Historic Brigham Young Academy (Now Provo City Library), Provo, Utah
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Referring to President Trump in her article in Huffington Po st today, Rebecca Klein wrote, "He did not visit one of the traditional public schools that 90 percent of American students attend. Instead, he spent the afternoon in a private Catholic school that participates in Florida's tax credit scholarship program. That program gives tax breaks to corporations and individuals who donate money to a scholarship granting group. This group, in turn, helps low-income kids attend private schools."
His is an honorable goal, that is, to get those low-income kids away from their neighborhood public schools and into the safe environs of private schools. There they will have effective teachers, ceilings that don't leak, newer books, and get to mingle with kids from wealthy homes and intact families.
I know this will be good because I saw the effects of keeping one of those kids from wealthy homes with intact families in a classroom of kids from low-income families broken by poverty. He's my grandson, and he had to put up with these slow learners and was held back even though he had so much more innate capacity to move much faster.
Or did he? He must have, he's male, and he's white. There's plenty of evidence for this claim. I just read this morning that women are not as smart as men and we've all known for a long time about the superiority of the white race. Everyone wishes they could be us but they can't because God made us in his image and gave us the responsibility to oversee everything. (Don't believe me? Think of all the countries that we've discovered and civilized. Read a little history.)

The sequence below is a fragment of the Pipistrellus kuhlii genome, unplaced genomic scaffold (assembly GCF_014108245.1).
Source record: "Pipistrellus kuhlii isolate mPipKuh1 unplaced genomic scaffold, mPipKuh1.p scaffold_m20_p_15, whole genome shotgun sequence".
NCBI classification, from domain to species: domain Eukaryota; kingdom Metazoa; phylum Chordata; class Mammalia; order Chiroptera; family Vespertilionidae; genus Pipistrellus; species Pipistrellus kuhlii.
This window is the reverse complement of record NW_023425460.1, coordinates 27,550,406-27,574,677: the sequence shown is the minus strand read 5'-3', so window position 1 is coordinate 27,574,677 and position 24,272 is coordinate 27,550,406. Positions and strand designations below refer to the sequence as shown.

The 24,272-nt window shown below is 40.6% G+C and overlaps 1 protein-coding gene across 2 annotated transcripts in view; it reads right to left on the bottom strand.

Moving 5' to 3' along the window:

Anyway, I digress. This is about choice, isn't it? I think our new Secretary of Education, Betsy De Vos clarified this very well when she pointed out that Historically Black Universities and Colleges were the very beginning of choice in education. Some people criticize her because she failed to mention the fact that the blacks who attended had no other choice, but that's not true. They still had the choice of going to school or not. There were plenty of opportunities for finding gainful employment in so many different fields of endeavor.
So, if everything seems so right, what's the big problem? Well, I do have to admit Mr. Trump's approach, which is very consistent with the Republican party he belongs to (kind of) does miss a few important variables. For instance, why are we adding another layer of education on top of the public system rather than fixing the public system? And then there's the pesky problem of the lack of economic opportunities in those communities with the underperforming schools; the ones where the families broken by poverty barely exist. Not only do they lose hope because of the lack of economic opportunities but they also don't have healthy food choices, effective and accessible health care, decent housing, and safe neighborhoods.
For some curious reason, kids coming from poverty-stricken families in these kinds of neighborhoods don't do well in school no matter how professional the teachers are. It seems to be something to do with being hungry, frightened, and weary from the strains of living in poverty.
So, yes enhance school choice programs and act like this is an effective method for improving educational outcomes in the US, because it will work for a few fortunate children. But the conditions that created the failing educational system we now have will continue.
Finally, to summarize on a positive note. We are masterful at pulling a few drowning people out of the river and ignoring the up-river systems that throw them in. Yes, you read that correctly. We are masterful at both.
Robert De Filippis